Tag Archive: AFC

Club Focus: Dalian Shide

This north-eastern Chinese club was founded in 1983 to replace struggling second-tier side Dalian Dockyards. It’s a decision that has certainly paid off: with eight league titles, an Asian Champions League semi-final and three FA Cups to their name, Dalian Shide are the most successful Chinese club in history.

Dalian's current badge - their fourth design since 2000

In 1984, soon after their formation, the club won promotion to the Chinese top-flight after twice finishing as champions of the second division. Relegation in 1988 could have seen Dalian fall back into obscurity, but the side nickamed “Eight-Star Dalian” recovered to earn a Jia A-League place for the 1990 season. They finished in an impressive third place in their return to the big time, just five points shy of a  first A-League title. Top-flight stability over the next few years followed, before  Dalian won a first league title in the inaugural professional Chinese league in 1994, powered by the goals of local boy Wang Tao.

A third-placed finish in 1995 was succeeded by an incredible haul of six titles in seven years, a record only punctuated by a ninth-placed slot in 1999. The turn of the century saw the club’s name changed from Dalian Wanda FC (the result of sponsorship from the Dalian Wanda group in 1994) to the current moniker, Dalian Shide. The glory years of the 1990s also witnessed a change of stadium, with Dalian settling in the 31,000-capacity Jinzhou Stadium in 1997.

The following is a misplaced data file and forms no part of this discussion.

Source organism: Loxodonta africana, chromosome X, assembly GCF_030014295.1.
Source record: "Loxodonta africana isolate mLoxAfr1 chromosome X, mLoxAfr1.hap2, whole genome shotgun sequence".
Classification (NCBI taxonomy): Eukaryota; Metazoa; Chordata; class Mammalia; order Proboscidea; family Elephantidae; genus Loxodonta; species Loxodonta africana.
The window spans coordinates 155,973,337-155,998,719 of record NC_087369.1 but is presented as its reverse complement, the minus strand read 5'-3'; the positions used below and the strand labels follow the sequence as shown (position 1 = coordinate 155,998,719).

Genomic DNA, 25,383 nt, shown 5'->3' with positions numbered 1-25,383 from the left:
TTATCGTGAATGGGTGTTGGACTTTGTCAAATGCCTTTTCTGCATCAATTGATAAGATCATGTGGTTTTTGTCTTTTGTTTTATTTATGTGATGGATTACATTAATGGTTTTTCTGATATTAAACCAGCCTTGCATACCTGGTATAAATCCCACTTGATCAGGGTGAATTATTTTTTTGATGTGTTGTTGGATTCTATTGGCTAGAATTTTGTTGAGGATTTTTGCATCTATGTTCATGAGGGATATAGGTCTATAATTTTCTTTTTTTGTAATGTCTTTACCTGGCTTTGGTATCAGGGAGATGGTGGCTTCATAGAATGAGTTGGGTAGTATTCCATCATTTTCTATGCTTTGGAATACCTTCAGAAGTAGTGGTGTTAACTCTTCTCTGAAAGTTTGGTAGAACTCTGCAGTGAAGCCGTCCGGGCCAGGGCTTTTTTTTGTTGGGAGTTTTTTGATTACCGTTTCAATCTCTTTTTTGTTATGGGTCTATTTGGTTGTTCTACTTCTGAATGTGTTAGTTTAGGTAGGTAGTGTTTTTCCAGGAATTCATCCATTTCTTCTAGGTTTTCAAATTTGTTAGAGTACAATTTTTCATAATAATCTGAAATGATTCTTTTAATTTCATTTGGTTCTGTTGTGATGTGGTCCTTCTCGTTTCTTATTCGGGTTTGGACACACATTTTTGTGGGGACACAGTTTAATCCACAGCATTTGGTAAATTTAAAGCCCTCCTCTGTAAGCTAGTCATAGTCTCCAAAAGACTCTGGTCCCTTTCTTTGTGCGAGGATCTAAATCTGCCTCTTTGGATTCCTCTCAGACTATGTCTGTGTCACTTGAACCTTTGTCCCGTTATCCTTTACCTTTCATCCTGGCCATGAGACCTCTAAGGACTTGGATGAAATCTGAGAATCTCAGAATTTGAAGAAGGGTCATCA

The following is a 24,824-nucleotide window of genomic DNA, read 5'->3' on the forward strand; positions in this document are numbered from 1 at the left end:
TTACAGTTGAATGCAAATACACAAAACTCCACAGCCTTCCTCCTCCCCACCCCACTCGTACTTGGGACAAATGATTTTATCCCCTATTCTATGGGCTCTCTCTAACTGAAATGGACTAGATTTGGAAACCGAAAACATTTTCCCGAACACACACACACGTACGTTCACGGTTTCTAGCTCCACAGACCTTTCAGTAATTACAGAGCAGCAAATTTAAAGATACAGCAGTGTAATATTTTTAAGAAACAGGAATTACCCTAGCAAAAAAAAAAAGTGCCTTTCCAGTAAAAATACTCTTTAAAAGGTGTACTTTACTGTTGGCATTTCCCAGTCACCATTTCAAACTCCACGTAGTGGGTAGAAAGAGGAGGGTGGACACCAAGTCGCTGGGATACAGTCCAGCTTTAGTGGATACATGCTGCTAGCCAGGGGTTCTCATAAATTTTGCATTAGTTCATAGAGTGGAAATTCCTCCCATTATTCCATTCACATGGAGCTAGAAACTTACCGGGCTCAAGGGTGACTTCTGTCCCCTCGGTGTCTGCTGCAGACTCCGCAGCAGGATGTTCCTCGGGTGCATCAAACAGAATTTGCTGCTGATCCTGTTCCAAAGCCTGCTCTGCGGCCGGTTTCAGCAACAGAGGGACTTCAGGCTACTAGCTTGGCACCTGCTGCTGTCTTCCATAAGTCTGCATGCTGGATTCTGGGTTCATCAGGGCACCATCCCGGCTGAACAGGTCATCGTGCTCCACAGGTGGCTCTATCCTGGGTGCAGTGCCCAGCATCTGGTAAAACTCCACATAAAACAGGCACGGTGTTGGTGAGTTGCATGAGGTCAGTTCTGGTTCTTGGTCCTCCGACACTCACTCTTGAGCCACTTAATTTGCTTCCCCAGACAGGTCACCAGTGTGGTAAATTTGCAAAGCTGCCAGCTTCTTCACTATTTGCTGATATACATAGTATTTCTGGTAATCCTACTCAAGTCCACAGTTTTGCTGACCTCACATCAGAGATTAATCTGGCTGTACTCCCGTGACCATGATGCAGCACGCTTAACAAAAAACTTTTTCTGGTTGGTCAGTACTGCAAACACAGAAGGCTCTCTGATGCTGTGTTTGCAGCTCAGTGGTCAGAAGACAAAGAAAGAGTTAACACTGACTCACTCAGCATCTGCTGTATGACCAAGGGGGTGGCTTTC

The first years of the new millennium saw more of the same: further league titles in 2000, 2001 and 2002 firmly cemented Dalian as China’s number one club, but the success gradually dried up as the decade progressed. The reincarnation of the top flight as the Chinese Super League in 2004 has coincided with a fall in fortunes for Dalian – a solitary league title in 2005 is their only Super League championship, and since then the club has failed to finish higher than fifth as other sides have improved. Indeed, Dalian only avoided relegation in 2008 by three points, a perilous position that could have seen them relegated had it not been for Wuhan Optics Valley’s withdrawal.

Mid-table mediocrity in recent years was coupled with the tragedy of losing midfielder Zhang Yalin to lymphoma in February 2010, following the player’s two-year battle  with the disease. A one-club man, Yalin’s loyalty to Dalian has been somewhat repaid with the club posthumously retiring the shirt number 26 in his honour.

Seven games into the current campaign, Dalian lie second-bottom with just one win to their name. The club will need to improve greatly over the coming months in order to survive the dreaded drop into the Chinese League One.